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Interventions to improve work outcomes in work-related PTSD: a systematic review



Posttraumatic stress disorder acquired at work can be debilitating both for workers and their employers. The disorder can result in increased sick leave, reduced productivity, and even unemployment. Furthermore, workers are especially unlikely to return to their previous place of employment after a traumatic incident at work because of the traumatic memories and symptoms of avoidance that typically accompany the disorder. Therefore, intervening in work-related PTSD becomes especially important in order to get workers back to the workplace.


A systematic literature search was conducted using Medline, PsycINFO, Embase, and Web of Science. The articles were independently screened based on inclusion and exclusion criteria, followed by a quality assessment of all included articles.


The systematic search identified seven articles for inclusion in the review. These consisted of six research articles and one systematic review. The review focused specifically on interventions using real exposure techniques for anxiety disorders in the workplace. In the research articles addressed in the current review, study populations included police officers, public transportation workers, and employees injured at work. The studies examined the effectiveness of EMDR, cognitive-behavioural techniques, and an integrative therapy approach called brief eclectic psychotherapy. Interestingly, 2 of the 6 research articles addressed add-on treatments for workplace PTSD, which were designed to treat workers with PTSD who failed to respond to traditional evidence-based psychotherapy.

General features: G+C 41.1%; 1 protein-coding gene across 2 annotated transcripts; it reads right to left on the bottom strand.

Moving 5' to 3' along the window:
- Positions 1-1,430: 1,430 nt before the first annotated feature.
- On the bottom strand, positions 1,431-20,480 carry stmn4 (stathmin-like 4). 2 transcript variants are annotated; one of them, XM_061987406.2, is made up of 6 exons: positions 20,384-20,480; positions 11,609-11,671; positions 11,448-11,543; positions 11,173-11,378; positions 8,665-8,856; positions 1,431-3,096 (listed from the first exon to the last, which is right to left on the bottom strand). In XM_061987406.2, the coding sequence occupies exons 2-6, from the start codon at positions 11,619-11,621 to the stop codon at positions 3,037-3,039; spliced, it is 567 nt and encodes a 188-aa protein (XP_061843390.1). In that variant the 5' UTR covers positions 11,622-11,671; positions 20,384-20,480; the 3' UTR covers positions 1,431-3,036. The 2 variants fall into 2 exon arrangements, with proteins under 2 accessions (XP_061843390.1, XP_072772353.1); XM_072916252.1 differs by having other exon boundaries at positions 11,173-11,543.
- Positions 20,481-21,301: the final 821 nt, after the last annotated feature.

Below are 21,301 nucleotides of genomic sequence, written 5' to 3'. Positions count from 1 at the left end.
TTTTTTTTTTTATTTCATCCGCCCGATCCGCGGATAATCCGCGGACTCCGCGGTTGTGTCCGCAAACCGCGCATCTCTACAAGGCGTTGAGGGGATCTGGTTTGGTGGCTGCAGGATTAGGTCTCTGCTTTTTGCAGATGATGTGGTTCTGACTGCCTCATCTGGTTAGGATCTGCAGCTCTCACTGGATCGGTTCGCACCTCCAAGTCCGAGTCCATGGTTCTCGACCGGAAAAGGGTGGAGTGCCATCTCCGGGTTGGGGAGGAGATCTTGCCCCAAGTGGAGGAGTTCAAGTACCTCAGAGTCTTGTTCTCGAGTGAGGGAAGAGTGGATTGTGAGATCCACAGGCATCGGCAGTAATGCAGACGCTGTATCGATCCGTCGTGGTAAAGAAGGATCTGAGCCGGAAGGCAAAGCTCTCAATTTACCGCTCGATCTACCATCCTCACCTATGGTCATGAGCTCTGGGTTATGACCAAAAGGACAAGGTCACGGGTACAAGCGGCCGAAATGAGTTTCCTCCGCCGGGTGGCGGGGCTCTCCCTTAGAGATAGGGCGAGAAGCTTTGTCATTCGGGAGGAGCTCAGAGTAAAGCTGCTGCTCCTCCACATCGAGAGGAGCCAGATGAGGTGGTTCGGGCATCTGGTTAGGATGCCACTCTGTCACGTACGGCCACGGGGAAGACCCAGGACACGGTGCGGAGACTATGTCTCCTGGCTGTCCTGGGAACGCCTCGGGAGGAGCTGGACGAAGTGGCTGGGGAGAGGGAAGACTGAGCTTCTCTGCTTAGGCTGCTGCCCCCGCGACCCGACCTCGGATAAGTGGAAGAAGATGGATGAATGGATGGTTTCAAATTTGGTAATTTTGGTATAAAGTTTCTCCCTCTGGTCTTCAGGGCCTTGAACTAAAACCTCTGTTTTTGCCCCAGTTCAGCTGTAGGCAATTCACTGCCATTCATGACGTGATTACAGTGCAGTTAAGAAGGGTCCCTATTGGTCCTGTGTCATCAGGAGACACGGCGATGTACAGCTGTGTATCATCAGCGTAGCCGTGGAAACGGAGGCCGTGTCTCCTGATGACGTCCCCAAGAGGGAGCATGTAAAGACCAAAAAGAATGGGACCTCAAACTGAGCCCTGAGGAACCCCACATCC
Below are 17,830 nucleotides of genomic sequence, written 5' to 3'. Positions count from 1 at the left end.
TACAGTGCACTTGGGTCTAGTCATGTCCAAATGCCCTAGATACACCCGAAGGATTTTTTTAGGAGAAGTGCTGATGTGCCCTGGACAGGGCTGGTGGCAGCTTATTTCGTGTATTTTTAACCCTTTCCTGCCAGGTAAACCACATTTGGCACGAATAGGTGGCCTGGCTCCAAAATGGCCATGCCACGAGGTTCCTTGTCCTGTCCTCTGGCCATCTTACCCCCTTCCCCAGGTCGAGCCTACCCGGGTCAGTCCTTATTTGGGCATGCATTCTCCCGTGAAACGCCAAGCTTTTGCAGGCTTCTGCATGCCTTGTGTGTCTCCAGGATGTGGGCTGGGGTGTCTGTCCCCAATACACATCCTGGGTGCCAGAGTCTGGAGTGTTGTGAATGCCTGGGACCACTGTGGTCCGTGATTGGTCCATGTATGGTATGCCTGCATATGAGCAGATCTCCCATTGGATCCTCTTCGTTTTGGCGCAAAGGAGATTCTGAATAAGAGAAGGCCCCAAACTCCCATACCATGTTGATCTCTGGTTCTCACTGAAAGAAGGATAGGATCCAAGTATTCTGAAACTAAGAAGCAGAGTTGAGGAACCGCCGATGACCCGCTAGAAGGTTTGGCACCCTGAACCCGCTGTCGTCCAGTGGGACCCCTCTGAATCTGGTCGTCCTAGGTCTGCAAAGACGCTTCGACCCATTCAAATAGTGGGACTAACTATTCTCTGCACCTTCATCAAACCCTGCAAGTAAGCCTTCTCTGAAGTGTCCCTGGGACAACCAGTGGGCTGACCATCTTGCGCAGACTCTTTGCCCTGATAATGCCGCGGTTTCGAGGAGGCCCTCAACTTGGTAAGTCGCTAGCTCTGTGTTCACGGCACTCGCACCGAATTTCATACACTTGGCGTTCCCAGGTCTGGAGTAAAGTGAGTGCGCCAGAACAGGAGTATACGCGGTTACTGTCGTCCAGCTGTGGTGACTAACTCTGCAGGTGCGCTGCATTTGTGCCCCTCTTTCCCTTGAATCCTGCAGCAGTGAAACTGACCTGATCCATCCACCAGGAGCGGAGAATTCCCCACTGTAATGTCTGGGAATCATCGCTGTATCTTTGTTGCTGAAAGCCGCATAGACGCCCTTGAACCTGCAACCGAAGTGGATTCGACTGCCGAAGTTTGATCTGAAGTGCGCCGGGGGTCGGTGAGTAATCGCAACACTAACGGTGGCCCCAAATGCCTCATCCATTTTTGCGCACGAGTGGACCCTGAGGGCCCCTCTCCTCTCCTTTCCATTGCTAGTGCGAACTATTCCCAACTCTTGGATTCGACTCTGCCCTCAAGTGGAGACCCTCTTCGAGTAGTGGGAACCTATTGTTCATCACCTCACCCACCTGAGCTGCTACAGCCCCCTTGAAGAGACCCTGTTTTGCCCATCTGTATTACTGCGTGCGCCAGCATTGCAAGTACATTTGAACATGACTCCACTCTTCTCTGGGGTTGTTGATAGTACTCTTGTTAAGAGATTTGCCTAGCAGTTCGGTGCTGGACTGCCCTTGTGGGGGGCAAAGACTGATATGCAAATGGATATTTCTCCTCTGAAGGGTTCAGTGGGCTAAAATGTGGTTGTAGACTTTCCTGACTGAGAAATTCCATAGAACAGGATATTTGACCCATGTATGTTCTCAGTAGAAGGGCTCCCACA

Results of the current review suggest that work-related interventions show promise as effective strategies for promoting return to work in employees who acquired PTSD in the workplace. Further research is needed in this area to determine how different occupational groups with specific types of traumatic exposure might respond differently to work-tailored treatments.

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